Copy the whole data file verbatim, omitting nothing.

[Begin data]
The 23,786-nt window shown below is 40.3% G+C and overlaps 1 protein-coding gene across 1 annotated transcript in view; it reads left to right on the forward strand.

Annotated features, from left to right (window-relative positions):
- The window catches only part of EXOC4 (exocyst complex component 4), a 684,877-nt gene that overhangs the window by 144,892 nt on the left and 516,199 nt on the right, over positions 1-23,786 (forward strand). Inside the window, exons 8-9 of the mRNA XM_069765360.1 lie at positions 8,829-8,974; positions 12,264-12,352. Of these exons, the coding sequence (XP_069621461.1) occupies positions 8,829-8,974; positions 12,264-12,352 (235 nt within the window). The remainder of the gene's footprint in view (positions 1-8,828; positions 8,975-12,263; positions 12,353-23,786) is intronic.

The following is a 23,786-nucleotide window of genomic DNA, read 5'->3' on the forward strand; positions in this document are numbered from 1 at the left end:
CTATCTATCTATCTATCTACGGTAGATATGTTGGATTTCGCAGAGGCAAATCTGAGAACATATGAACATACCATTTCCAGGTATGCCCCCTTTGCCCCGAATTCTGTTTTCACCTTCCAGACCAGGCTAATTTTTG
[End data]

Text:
The 23,786-nt window shown below is 40.3% G+C and overlaps 1 protein-coding gene across 1 annotated transcript in view; it reads left to right on the forward strand.

Annotated features, from left to right (window-relative positions):
- The window catches only part of EXOC4 (exocyst complex component 4), a 684,877-nt gene that overhangs the window by 144,892 nt on the left and 516,199 nt on the right, over positions 1-23,786 (forward strand). Inside the window, exons 8-9 of the mRNA XM_069765360.1 lie at positions 8,829-8,974; positions 12,264-12,352. Of these exons, the coding sequence (XP_069621461.1) occupies positions 8,829-8,974; positions 12,264-12,352 (235 nt within the window). The remainder of the gene's footprint in view (positions 1-8,828; positions 8,975-12,263; positions 12,353-23,786) is intronic.

The following is a 23,786-nucleotide window of genomic DNA, read 5'->3' on the forward strand; positions in this document are numbered from 1 at the left end:
CTATCTATCTATCTATCTACGGTAGATATGTTGGATTTCGCAGAGGCAAATCTGAGAACATATGAACATACCATTTCCAGGTATGCCCCCTTTGCCCCGAATTCTGTTTTCACCTTCCAGACCAGGCTAATTTTTG